Kerns, Miller and Waterfield all say that their clients are big fans of grasscloths. “Their textures and warm, natural looks seem to strike just the right beachy note,” says Kerns. “Plus, this classic product now comes in so many forms, incorporating metallics or embroidery, hand-painting, etc. Grasscloths can also be printed with traditional designs, such as damasks or stripes.”

Miller adds that homeowners have discovered that wallcoverings last longer than paint. “A wallpaper will look nice for years, while a painted wall can look dingy in no time,” she says. “Considering that the new products can be costly that’s an important point. However, homeowners should know that they may have to wait a while for their wallcoverings.”

So how pricey are today’s wallpapers? While low to mid-market products run from $60 to $200 a roll, the elaborate and hand-crafted designs hover around $1,000 a roll.

At such prices, it’s hardly surprising that the most fashion-forward products mostly show up as feature walls, for example as backdrop for a luxuriously appointed bed or in a front hall. Powder rooms that are usually fairly small are considered perfect foils for four luxurious walls. Kitchens and baths are often wallpapered, too, offering tactile relief from rows of cabinetry, appliances and fixtures. But living rooms still have to catch on to the great wallpaper comeback.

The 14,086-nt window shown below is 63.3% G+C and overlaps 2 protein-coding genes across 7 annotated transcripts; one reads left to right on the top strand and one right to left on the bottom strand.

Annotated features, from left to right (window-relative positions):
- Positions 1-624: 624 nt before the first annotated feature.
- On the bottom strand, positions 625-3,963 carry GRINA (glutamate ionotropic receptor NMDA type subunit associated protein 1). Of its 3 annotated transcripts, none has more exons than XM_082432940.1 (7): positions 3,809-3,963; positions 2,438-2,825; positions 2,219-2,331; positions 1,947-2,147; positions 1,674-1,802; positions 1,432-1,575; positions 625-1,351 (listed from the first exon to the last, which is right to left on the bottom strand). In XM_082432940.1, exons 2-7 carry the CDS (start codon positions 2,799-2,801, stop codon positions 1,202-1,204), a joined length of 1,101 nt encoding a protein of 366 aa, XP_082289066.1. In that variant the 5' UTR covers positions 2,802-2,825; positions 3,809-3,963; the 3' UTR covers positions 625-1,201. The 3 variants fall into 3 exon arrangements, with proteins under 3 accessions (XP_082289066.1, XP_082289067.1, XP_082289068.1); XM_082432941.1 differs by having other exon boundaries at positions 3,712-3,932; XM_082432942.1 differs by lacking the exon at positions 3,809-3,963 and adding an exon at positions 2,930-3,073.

Area designers speculate that living rooms lag behind in wall fashions because the cost would be prohibitive in today’s oversized spaces. To that, the wallcoverng industry argues that even using an expensive wall design will provide more glamour at less cost than furniture.

Categories: Decorating